Carol Duh-Leong

Development and Interrater Reliability of the Lactation Assessment Care Tool

3 hét 3 nap ago
Journal of Human Lactation, Ahead of Print.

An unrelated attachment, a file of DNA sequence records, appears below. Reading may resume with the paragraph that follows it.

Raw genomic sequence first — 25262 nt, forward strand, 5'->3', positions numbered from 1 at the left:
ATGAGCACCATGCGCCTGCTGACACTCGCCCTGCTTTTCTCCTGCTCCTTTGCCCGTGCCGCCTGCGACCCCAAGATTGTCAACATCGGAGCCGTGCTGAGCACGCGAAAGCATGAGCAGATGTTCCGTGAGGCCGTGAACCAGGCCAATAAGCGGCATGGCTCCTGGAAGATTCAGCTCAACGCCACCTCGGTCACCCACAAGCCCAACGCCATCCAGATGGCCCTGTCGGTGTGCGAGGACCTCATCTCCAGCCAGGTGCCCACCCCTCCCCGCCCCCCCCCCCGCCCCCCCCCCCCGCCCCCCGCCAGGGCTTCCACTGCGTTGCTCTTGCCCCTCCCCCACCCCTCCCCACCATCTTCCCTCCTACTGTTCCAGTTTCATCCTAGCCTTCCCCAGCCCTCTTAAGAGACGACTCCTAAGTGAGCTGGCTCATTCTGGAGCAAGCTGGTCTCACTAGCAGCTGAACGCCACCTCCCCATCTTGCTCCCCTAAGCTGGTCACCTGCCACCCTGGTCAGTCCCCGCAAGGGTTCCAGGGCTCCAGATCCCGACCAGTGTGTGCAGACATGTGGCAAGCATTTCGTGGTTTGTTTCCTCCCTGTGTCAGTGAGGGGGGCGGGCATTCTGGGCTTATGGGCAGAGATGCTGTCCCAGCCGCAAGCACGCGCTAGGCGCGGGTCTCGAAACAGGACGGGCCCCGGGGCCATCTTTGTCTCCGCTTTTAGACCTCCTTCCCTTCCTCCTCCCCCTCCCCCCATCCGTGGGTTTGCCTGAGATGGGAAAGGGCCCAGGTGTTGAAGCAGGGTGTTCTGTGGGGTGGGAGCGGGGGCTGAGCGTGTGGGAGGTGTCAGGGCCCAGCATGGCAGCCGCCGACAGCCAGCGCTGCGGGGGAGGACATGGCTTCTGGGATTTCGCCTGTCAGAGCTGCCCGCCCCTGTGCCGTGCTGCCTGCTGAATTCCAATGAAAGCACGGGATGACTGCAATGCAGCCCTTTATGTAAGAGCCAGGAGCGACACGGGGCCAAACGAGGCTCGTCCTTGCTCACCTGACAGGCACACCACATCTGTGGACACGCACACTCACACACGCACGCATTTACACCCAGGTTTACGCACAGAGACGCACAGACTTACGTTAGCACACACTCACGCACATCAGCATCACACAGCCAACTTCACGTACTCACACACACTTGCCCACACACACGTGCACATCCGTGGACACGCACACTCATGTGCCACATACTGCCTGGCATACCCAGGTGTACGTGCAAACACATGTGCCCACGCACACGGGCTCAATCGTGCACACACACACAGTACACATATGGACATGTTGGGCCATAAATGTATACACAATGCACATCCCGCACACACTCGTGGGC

Background:There have been no comprehensive predictive measurement instruments published that account for the dynamic interaction between maternal, infant, and functional factors related to breastfeeding difficulty. The Lactation Care Assessment Tool (LACT) was developed by the authors as a predictive measure of lactation acuity to identify families at risk for breastfeeding difficulty and facilitate access to the most effective level of care.Research Aim:To describe the development, content validation, and interrater reliability of the LACT.Methods:This study was a cross-sectional, online survey. Upon reading a standardized case scenario reflective of common experiences among families with goals to breastfeed, participants (N = 82) anonymously completed the LACT, which consisted of 16 measures based upon research relevant to maternal, infant, and functional factors affecting breastfeeding success. Descriptive statistics were used to summarize and describe the characteristics of the study sample. Interrater reliability was evaluated using Krippendorff’s alpha.Results:An acceptable degree of interrater reliability (α = 0.70) among participants was detected for the 16 measures included in the instrument.Conclusion:This instrument supports Baby-Friendly Hospital Initiative Step 10 to facilitate more precise and timely continuity of care after discharge from the hospital by identifying families in need of referral to a level of care consistent with their lactation acuity. Future research is necessary to determine appropriate levels of care and support based on the instrument scores in diverse breastfeeding dyads during early lactation and through the duration of breastfeeding.